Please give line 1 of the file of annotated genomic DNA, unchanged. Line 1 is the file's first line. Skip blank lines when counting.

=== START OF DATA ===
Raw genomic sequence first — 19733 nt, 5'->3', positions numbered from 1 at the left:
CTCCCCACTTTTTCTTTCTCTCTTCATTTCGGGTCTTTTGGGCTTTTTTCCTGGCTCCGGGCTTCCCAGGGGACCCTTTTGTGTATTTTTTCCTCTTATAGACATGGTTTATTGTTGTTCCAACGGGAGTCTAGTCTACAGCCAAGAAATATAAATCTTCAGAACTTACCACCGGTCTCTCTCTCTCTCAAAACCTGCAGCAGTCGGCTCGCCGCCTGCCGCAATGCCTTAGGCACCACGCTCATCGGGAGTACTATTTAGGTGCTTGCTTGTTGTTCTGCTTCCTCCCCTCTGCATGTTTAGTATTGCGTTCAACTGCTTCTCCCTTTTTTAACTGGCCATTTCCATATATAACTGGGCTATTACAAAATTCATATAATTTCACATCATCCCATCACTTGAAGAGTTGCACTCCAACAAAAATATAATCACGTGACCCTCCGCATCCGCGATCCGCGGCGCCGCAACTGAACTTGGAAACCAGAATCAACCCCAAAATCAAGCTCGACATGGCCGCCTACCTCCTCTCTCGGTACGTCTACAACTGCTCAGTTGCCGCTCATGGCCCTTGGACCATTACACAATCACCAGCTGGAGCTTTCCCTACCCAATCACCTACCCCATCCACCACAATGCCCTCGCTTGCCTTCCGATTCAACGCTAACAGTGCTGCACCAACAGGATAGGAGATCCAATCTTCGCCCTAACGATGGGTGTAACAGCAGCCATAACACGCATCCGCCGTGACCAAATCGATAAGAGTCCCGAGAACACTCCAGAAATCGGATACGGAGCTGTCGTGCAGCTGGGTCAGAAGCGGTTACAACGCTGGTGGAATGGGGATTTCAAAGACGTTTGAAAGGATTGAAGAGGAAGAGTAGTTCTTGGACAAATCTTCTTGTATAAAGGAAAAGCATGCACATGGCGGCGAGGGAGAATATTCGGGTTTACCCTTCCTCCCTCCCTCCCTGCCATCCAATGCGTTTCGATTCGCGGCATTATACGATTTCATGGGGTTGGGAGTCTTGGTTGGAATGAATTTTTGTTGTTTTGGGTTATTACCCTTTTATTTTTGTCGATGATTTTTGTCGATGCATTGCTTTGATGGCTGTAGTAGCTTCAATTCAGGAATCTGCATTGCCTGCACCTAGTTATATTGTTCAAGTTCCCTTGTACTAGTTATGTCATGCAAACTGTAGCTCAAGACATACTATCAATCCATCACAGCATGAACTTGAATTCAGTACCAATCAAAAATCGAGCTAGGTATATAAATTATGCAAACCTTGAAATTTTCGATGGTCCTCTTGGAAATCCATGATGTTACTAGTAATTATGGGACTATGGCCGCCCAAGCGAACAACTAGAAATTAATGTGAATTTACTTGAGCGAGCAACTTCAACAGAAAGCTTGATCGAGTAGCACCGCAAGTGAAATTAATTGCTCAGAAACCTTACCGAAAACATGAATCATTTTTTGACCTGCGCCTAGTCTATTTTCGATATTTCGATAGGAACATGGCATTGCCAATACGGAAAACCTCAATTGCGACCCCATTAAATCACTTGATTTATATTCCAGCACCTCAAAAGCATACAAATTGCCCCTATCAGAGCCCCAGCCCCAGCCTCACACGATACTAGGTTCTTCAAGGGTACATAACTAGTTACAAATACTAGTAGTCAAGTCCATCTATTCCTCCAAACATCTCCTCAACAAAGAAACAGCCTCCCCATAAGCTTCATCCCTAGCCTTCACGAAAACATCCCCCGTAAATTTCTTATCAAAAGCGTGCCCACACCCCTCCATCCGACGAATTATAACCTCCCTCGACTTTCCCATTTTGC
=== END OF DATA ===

Raw genomic sequence first — 19733 nt, 5'->3', positions numbered from 1 at the left: